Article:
CRISPR-based diagnostics are poised to make an early debut amid COVID-19 outbreak
COVID-19 could give CRISPR diagnostics their first proof of principle
CRISPR could see its first direct application to human health much earlier than expected as the COVID-19 outbreak accelerates development timelines for CRISPR-based diagnostics.
Diagnostic testing for COVID-19 is currently conducted with real-time PCR tests that need to be run in centralized labs. Capacity and speed of readout are highly limited. While China has rushed ahead to produce and distribute PCR-based tests, doubts have been raised about the level of clinical validation (see “Plotting a Scientific Path to Counter COVID-19”).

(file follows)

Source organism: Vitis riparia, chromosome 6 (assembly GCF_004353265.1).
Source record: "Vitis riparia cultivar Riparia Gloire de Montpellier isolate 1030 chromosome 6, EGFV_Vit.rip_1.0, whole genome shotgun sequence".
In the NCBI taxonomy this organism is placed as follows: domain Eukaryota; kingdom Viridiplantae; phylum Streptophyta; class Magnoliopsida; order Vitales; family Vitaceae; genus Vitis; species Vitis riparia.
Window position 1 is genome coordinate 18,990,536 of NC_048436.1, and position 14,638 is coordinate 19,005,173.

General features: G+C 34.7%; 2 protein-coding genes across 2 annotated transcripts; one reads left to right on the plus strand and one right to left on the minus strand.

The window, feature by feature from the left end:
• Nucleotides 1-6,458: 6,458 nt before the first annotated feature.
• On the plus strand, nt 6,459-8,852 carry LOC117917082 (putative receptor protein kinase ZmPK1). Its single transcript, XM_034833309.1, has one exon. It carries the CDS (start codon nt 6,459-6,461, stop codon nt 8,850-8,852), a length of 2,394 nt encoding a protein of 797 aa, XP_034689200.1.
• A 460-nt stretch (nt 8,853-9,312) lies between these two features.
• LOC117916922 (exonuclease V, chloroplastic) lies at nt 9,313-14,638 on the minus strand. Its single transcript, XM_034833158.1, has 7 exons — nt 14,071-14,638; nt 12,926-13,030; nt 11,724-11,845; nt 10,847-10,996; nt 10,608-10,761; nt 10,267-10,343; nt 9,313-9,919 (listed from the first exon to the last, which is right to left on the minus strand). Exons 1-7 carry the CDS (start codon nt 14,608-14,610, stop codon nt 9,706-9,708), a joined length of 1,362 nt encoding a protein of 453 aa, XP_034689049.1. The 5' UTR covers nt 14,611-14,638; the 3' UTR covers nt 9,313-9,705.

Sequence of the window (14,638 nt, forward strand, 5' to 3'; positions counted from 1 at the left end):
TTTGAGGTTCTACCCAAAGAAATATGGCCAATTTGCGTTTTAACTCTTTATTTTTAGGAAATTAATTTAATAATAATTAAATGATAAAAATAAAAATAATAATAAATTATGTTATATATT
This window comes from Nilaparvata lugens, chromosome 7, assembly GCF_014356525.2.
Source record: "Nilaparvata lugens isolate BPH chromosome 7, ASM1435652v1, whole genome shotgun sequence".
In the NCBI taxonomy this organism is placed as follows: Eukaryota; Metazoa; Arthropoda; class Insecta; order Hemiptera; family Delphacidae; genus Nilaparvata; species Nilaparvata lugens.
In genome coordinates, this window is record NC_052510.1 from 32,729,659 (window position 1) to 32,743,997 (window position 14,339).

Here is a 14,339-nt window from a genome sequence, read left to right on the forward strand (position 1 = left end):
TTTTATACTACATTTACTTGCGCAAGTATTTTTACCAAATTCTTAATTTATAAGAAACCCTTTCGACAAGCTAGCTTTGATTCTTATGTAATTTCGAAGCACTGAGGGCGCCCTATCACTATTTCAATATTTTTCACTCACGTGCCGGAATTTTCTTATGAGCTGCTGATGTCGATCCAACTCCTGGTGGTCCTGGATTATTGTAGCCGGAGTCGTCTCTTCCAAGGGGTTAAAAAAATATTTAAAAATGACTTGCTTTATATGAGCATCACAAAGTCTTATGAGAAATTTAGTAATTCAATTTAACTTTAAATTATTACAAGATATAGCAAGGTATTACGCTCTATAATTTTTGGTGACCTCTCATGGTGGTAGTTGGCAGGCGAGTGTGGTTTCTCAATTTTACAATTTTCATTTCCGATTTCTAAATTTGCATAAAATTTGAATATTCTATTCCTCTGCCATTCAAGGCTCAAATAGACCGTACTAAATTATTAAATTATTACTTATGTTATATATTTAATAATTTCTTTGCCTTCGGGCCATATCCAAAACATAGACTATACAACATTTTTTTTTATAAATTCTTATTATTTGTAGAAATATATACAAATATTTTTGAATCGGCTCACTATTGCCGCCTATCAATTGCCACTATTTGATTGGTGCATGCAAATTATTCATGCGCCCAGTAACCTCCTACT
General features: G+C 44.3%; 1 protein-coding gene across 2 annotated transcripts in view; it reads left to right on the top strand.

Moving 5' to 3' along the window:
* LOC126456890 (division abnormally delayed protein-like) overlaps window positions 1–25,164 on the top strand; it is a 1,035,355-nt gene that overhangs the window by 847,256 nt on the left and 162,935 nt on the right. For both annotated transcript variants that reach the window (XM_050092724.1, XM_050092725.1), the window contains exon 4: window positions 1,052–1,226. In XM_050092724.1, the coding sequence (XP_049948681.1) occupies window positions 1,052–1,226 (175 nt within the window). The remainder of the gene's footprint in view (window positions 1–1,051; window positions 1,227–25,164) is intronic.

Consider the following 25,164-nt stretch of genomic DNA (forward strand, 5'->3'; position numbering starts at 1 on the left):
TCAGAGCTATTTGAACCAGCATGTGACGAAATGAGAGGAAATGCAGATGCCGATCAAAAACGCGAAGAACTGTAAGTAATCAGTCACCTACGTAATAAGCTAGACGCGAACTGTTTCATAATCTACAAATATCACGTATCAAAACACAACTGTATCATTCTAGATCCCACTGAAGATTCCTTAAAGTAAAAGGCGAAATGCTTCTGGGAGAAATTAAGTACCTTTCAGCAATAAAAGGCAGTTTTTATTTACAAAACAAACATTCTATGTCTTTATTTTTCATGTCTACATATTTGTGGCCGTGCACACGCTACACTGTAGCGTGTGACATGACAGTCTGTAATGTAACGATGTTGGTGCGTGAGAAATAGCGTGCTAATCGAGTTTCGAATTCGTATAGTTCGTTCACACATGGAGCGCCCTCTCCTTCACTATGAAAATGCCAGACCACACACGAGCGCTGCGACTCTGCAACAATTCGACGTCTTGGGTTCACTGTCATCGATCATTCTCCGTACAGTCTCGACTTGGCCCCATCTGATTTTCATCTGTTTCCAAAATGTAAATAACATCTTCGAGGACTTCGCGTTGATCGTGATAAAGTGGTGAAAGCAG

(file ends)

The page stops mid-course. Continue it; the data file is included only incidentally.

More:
Sherlock Biosciences Inc. and Mammoth Biosciences are shooting for improved diagnostics with CRISPR-based technologies that could increase and accelerate the detection of the novel coronavirus to better treat patients and control the spread of the virus. In addition to being quickly adaptable to new targets and offering a potentially rapid and specific readout, the tests are being designed for the point of care setting.
“This could be it for sure. The first real demonstration of value of the CRISPR technology.”
Prior to the outbreak, Sherlock had been targeting a 2023 launch for a CRISPR-based diagnostic test; it now hopes to submit its first COVID-19 test for FDA clearance this season, said CEO Rahul Dhanda.
Mammoth co-founder and CEO Trevor Martin